5. How does it all bridge together & why is Rootstock considered a game changer?

The RIFOS takes away a lot of headaches by providing ready-made software packages to help developers easily deploy apps on top of Bitcoin. Now, why should you care about this? Simple, we believe that the RIFOS could play a central role in ushering mass adoption into this space. This has everything to do with the development of Dapps and why we have barely seen any successful Dapp so far. At this very moment most Dapp developers need to build their own computing engine, storage layer or naming service every time they’re thinking to develop a Dapp. Which as you can imagine is a giant hassle for Dapp development.

This article explains very well what the advantage of the RIFOS in this case is. A typical AI dapp would need services which is offered by multiple blockchains, each with their own token. This would mean that building a Dapp requires paying for services with ten different tokens for example. With RIFOS you only need one token, RIF.

RIFOS could be compared with the tech suite that powers all apps on the Google Play store.

All of the components of the RIFOS should run smoothly and is integrated on top of RSK, protected by the most secure network in blockchain, Bitcoin. Dapps built on Ethereum can also be migrated to Bitcoin with minimum hassle through the RSK smart contract engine.

Finally, while RIFOS offers a viable alternative platform for DApp developers, it is not a winner-takes-all solution. The team behind it all notes that the industry is better off if there are several strong blockchain and development ecosystems for developers to choose from. Let’s thus hope that RIFOS will be one of them.

RIFOS vs Counterparty
Note that there is also another project which attempted to accomplish what RIFOS does, this project is called Counterparty and has been several years in development. The general consensus on that project is that it overcomplicates things. Here are some of the grievances people have with Counterparty and we would suggest taking that one a read if you’re familiar with Counterparty. One of the suggestions was to make it more lightweight, modular, on Bitcoin or via a two-way sidechain linked to Bitcoin. RSK + RIFOS fit that bill very well.


6. Looking into the future: how does RIF Labs aim to further tackle the Bitcoin scaling problem?

Sure, all of the above sounds great and all but true adoption won’t take place unless we find a way to make Bitcoin more scalable. The general consensus is that scalability is one of the biggest problem right now and it looks like RIF Labs also got this covered. Here is one of the approaches RIF Labs is investigating in order to tackle this issue.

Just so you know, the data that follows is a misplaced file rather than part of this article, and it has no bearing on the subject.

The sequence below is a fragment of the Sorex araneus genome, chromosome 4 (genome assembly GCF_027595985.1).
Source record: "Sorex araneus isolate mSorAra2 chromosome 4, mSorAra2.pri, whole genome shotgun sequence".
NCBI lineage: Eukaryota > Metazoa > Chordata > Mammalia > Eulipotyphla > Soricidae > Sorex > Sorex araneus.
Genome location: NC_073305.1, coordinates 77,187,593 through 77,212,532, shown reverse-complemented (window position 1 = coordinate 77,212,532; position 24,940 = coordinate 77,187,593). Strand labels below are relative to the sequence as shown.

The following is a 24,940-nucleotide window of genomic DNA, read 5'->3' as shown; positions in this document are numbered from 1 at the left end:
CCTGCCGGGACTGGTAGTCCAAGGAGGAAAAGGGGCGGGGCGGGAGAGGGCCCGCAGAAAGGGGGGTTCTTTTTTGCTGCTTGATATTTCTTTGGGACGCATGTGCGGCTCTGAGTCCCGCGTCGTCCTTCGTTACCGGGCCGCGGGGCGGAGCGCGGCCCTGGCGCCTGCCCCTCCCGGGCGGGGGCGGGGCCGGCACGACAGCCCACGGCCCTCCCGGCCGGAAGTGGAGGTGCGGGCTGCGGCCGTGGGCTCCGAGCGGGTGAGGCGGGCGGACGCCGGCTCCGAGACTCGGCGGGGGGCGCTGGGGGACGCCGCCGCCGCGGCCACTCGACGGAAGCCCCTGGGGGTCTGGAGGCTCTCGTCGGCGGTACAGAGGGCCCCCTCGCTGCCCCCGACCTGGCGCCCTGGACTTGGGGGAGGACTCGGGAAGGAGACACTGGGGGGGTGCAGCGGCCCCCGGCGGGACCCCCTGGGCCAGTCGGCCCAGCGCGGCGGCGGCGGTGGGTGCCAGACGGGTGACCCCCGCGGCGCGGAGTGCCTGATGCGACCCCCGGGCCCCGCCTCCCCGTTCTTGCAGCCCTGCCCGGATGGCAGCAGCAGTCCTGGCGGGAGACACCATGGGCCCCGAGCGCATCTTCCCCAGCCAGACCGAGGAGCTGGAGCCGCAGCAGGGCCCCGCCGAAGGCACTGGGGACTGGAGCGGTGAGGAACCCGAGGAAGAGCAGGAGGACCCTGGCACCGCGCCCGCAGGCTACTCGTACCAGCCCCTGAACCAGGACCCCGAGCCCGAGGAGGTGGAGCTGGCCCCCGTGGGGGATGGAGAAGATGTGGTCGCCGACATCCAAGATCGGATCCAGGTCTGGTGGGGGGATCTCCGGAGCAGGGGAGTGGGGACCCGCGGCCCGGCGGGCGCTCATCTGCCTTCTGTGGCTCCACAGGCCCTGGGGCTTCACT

Currently Bitcoin’s network can only support around 100 million transactions per year, with the processing capabilities ranging between 3–6 seconds per transaction. RIFOS estimates that with this low TPS, Bitcoin can only support payments for approximately ten million users. While Ethereum made some improvements, they can only triple the capacity — which is still not enough to support mass adoption of public blockchain technology.

And so at RIF Labs they are exploring several solutions to make the Bitcoin blockchain more scalable. One of these solutions is through a data compression technique called Shrinking Chain Scaling. The chief architect behind this design improvement is Sergio Demian Lerner, chief scientist of RSK Labs and known for working on the Bitcoin core node.

Shrinking Chain Scaling

Lerner talked about Shrinking Chain Scaling during Binary District’s ‘Off the chain’ master workshop. In which he asked the audience: “If the blockchain is edited without breaking consensus, does it still make a sound?“. The idea proposed behind Shrinking Chain Scaling is that we don’t need all nodes to have the same blockchain information, just the same meaning. In essence, to be in consensus. Sergio says that we can go back in time and edit, correct or compress the blockchain while still being in consensus. This is what he believes Shrinking Chain Scaling makes possible.

SCS enables the compression of data and propagation of this “shrinking” to the network post facto — which is fancy latin for “done afterward”. This means the data is already hashed into the Bitcoin blockchain, and only compressed afterwards. This has numerous advantages over shrinking beforehand, which we’ll dive into a bit later. A bit more complicated, technically it works as follows:

Three types of nodes are created to make shrinking possible.